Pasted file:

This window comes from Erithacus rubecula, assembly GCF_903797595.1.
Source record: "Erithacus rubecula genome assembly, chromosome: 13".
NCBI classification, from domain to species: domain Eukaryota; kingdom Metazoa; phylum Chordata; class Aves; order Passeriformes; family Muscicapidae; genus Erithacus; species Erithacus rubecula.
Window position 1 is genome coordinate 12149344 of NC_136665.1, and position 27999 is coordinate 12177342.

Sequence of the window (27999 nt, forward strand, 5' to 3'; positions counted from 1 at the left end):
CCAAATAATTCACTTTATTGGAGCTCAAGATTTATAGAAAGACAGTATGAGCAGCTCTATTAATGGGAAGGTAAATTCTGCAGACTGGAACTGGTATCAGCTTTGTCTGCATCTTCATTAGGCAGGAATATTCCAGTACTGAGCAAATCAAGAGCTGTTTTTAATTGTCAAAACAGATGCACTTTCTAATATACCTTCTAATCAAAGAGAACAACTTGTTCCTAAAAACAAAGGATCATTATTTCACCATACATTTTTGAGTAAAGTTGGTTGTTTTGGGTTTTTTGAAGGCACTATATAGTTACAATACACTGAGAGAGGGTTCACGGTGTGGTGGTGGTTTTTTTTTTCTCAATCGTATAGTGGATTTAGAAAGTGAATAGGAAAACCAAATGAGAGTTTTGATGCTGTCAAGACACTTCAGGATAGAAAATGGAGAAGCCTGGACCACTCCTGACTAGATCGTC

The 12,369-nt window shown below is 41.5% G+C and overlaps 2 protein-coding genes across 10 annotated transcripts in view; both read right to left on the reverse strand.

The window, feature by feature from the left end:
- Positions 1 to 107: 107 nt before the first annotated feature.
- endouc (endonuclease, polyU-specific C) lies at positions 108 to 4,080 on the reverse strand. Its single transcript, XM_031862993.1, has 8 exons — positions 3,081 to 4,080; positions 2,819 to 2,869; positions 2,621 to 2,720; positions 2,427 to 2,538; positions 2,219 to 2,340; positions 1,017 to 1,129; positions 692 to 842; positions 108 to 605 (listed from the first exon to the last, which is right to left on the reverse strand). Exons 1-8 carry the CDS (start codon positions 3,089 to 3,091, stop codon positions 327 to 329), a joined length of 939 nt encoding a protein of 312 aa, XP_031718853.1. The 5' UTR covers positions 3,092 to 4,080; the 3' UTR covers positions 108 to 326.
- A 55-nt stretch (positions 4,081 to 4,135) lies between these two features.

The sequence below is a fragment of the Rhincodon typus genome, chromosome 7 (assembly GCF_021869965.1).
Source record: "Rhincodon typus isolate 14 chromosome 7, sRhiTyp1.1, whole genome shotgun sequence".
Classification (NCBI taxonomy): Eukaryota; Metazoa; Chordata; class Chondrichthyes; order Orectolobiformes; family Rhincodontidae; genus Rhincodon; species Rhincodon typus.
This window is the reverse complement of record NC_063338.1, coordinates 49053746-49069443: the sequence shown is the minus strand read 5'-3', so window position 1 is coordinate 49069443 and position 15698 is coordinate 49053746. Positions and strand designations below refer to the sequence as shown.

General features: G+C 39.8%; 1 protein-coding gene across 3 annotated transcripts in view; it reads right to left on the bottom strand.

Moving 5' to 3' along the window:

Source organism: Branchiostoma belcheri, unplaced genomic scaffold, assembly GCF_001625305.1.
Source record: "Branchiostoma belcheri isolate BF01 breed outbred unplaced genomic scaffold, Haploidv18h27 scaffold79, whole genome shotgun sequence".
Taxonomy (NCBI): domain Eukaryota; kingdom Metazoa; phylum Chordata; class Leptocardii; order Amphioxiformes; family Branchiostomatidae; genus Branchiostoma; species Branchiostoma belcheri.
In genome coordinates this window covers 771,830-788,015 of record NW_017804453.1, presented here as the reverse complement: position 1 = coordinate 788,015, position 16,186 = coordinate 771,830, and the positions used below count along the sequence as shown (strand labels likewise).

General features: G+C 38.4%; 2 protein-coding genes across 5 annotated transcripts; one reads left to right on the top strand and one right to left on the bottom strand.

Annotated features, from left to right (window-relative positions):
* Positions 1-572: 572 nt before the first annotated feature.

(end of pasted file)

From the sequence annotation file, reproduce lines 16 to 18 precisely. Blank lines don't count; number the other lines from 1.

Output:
General features: G+C 39.8%; 1 protein-coding gene across 3 annotated transcripts in view; it reads right to left on the bottom strand.

Moving 5' to 3' along the window:

Source organism: Branchiostoma belcheri, unplaced genomic scaffold, assembly GCF_001625305.1.